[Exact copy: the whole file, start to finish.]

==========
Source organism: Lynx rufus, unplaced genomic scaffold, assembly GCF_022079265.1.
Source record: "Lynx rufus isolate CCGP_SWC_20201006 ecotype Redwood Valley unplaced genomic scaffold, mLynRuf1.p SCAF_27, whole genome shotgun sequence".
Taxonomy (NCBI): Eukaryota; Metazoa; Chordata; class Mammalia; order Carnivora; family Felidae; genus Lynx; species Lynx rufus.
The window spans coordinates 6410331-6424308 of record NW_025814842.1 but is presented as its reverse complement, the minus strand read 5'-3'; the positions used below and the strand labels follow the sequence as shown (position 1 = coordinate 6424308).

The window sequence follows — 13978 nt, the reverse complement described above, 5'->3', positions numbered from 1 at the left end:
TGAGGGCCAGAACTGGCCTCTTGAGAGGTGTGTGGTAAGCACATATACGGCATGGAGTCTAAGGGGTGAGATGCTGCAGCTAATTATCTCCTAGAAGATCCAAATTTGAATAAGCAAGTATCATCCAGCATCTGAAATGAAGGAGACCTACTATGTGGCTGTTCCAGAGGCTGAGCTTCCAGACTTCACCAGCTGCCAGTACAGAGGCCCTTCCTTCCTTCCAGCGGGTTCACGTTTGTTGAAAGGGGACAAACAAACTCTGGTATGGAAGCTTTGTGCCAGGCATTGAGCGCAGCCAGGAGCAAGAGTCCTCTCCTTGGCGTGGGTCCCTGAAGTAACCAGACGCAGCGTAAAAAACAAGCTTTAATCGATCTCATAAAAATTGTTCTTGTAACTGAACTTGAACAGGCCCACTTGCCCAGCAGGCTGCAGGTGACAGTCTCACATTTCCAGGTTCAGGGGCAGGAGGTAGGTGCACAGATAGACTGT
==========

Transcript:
Source organism: Lynx rufus, unplaced genomic scaffold, assembly GCF_022079265.1.
Source record: "Lynx rufus isolate CCGP_SWC_20201006 ecotype Redwood Valley unplaced genomic scaffold, mLynRuf1.p SCAF_27, whole genome shotgun sequence".
Taxonomy (NCBI): Eukaryota; Metazoa; Chordata; class Mammalia; order Carnivora; family Felidae; genus Lynx; species Lynx rufus.
The window spans coordinates 6410331-6424308 of record NW_025814842.1 but is presented as its reverse complement, the minus strand read 5'-3'; the positions used below and the strand labels follow the sequence as shown (position 1 = coordinate 6424308).

The window sequence follows — 13978 nt, the reverse complement described above, 5'->3', positions numbered from 1 at the left end:
TGAGGGCCAGAACTGGCCTCTTGAGAGGTGTGTGGTAAGCACATATACGGCATGGAGTCTAAGGGGTGAGATGCTGCAGCTAATTATCTCCTAGAAGATCCAAATTTGAATAAGCAAGTATCATCCAGCATCTGAAATGAAGGAGACCTACTATGTGGCTGTTCCAGAGGCTGAGCTTCCAGACTTCACCAGCTGCCAGTACAGAGGCCCTTCCTTCCTTCCAGCGGGTTCACGTTTGTTGAAAGGGGACAAACAAACTCTGGTATGGAAGCTTTGTGCCAGGCATTGAGCGCAGCCAGGAGCAAGAGTCCTCTCCTTGGCGTGGGTCCCTGAAGTAACCAGACGCAGCGTAAAAAACAAGCTTTAATCGATCTCATAAAAATTGTTCTTGTAACTGAACTTGAACAGGCCCACTTGCCCAGCAGGCTGCAGGTGACAGTCTCACATTTCCAGGTTCAGGGGCAGGAGGTAGGTGCACAGATAGACTGT